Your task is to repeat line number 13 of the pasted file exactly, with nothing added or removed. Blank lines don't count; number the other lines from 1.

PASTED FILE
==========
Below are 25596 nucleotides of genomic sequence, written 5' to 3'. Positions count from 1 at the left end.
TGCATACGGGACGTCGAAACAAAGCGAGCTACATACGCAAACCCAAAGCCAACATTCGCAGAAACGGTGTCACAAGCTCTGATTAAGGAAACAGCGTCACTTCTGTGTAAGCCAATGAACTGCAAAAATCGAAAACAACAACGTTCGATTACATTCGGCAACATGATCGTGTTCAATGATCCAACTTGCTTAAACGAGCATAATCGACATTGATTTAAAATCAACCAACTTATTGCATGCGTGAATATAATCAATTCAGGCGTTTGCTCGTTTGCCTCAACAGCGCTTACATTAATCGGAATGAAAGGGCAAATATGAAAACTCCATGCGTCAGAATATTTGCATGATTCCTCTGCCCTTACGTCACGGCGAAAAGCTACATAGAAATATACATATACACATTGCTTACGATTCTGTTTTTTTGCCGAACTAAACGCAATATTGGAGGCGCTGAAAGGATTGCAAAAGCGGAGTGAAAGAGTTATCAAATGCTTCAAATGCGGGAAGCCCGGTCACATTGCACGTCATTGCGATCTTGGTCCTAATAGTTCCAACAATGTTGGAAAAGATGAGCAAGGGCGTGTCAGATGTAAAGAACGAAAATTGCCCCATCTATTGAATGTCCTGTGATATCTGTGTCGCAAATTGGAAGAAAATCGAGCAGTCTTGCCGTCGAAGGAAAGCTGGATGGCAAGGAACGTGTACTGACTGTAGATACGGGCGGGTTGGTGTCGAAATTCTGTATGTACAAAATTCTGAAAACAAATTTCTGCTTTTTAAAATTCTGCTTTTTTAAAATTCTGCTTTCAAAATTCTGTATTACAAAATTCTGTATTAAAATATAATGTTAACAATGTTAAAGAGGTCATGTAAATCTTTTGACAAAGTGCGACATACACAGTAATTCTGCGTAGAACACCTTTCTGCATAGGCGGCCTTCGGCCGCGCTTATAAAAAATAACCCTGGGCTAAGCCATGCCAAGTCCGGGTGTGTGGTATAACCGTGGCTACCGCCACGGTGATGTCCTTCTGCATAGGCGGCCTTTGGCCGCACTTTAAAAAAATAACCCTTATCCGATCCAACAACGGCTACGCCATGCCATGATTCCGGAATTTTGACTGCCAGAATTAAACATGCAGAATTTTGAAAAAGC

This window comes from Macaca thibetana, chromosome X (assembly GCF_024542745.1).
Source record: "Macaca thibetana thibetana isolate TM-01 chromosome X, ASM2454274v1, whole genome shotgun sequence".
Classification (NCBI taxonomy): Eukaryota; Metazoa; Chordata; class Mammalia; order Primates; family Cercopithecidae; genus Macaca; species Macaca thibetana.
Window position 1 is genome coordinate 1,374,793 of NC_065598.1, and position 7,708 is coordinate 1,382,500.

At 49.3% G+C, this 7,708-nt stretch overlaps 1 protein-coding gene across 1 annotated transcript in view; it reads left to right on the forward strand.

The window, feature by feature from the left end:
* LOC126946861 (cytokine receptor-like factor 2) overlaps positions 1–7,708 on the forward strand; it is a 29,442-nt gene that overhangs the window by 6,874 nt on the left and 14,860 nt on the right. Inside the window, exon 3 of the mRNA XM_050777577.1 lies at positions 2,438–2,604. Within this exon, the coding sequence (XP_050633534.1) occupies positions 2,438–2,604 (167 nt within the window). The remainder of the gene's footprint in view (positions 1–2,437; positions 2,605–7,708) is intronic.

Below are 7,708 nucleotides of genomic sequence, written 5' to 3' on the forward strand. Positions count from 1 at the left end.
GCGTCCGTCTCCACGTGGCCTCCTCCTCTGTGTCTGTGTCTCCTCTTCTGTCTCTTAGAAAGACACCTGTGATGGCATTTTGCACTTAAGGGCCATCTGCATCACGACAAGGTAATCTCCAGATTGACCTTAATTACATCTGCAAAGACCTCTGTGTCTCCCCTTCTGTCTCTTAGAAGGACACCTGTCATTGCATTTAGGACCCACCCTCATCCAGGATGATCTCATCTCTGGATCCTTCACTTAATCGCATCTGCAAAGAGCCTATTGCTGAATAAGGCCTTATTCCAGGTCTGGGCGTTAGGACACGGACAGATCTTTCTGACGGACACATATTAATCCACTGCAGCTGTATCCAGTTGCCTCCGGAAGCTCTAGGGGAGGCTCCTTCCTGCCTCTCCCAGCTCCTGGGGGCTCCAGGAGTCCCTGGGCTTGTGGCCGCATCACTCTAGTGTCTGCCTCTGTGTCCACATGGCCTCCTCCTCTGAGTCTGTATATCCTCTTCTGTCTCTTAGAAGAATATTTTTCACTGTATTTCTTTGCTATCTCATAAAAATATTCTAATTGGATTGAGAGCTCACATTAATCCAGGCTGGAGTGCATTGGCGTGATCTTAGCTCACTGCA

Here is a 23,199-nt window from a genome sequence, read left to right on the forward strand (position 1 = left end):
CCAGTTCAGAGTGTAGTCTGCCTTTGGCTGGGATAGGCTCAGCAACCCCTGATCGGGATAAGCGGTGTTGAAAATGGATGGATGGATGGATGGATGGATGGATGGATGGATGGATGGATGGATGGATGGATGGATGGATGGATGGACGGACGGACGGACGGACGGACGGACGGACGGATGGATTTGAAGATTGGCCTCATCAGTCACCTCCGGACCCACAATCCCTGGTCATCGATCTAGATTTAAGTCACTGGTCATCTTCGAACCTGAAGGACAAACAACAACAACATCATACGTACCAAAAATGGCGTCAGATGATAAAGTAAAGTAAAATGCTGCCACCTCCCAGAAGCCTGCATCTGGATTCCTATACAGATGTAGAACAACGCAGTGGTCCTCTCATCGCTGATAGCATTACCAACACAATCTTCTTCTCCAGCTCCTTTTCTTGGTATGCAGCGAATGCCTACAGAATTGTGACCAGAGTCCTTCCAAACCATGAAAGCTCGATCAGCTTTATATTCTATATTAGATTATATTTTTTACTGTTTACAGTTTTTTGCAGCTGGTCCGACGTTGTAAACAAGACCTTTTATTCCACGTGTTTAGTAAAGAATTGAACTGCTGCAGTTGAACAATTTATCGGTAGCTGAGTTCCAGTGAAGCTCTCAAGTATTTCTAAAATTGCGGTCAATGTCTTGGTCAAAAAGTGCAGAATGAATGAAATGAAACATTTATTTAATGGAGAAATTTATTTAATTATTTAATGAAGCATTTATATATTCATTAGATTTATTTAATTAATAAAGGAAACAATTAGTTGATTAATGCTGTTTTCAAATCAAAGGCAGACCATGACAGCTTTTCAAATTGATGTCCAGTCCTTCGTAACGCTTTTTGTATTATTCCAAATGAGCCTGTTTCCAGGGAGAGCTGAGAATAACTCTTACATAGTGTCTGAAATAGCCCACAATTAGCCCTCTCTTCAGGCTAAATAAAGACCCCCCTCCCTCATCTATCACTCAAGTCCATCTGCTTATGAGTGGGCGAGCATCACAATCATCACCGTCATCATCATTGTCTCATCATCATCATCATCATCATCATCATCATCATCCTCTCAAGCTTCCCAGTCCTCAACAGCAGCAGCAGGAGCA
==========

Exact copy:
CCAGTTCAGAGTGTAGTCTGCCTTTGGCTGGGATAGGCTCAGCAACCCCTGATCGGGATAAGCGGTGTTGAAAATGGATGGATGGATGGATGGATGGATGGATGGATGGATGGATGGATGGATGGATGGATGGATGGATGGATGGACGGACGGACGGACGGACGGACGGACGGACGGATGGATTTGAAGATTGGCCTCATCAGTCACCTCCGGACCCACAATCCCTGGTCATCGATCTAGATTTAAGTCACTGGTCATCTTCGAACCTGAAGGACAAACAACAACAACATCATACGTACCAAAAATGGCGTCAGATGATAAAGTAAAGTAAAATGCTGCCACCTCCCAGAAGCCTGCATCTGGATTCCTATACAGATGTAGAACAACGCAGTGGTCCTCTCATCGCTGATAGCATTACCAACACAATCTTCTTCTCCAGCTCCTTTTCTTGGTATGCAGCGAATGCCTACAGAATTGTGACCAGAGTCCTTCCAAACCATGAAAGCTCGATCAGCTTTATATTCTATATTAGATTATATTTTTTACTGTTTACAGTTTTTTGCAGCTGGTCCGACGTTGTAAACAAGACCTTTTATTCCACGTGTTTAGTAAAGAATTGAACTGCTGCAGTTGAACAATTTATCGGTAGCTGAGTTCCAGTGAAGCTCTCAAGTATTTCTAAAATTGCGGTCAATGTCTTGGTCAAAAAGTGCAGAATGAATGAAATGAAACATTTATTTAATGGAGAAATTTATTTAATTATTTAATGAAGCATTTATATATTCATTAGATTTATTTAATTAATAAAGGAAACAATTAGTTGATTAATGCTGTTTTCAAATCAAAGGCAGACCATGACAGCTTTTCAAATTGATGTCCAGTCCTTCGTAACGCTTTTTGTATTATTCCAAATGAGCCTGTTTCCAGGGAGAGCTGAGAATAACTCTTACATAGTGTCTGAAATAGCCCACAATTAGCCCTCTCTTCAGGCTAAATAAAGACCCCCCTCCCTCATCTATCACTCAAGTCCATCTGCTTATGAGTGGGCGAGCATCACAATCATCACCGTCATCATCATTGTCTCATCATCATCATCATCATCATCATCATCATCATCCTCTCAAGCTTCCCAGTCCTCAACAGCAGCAGCAGGAGCA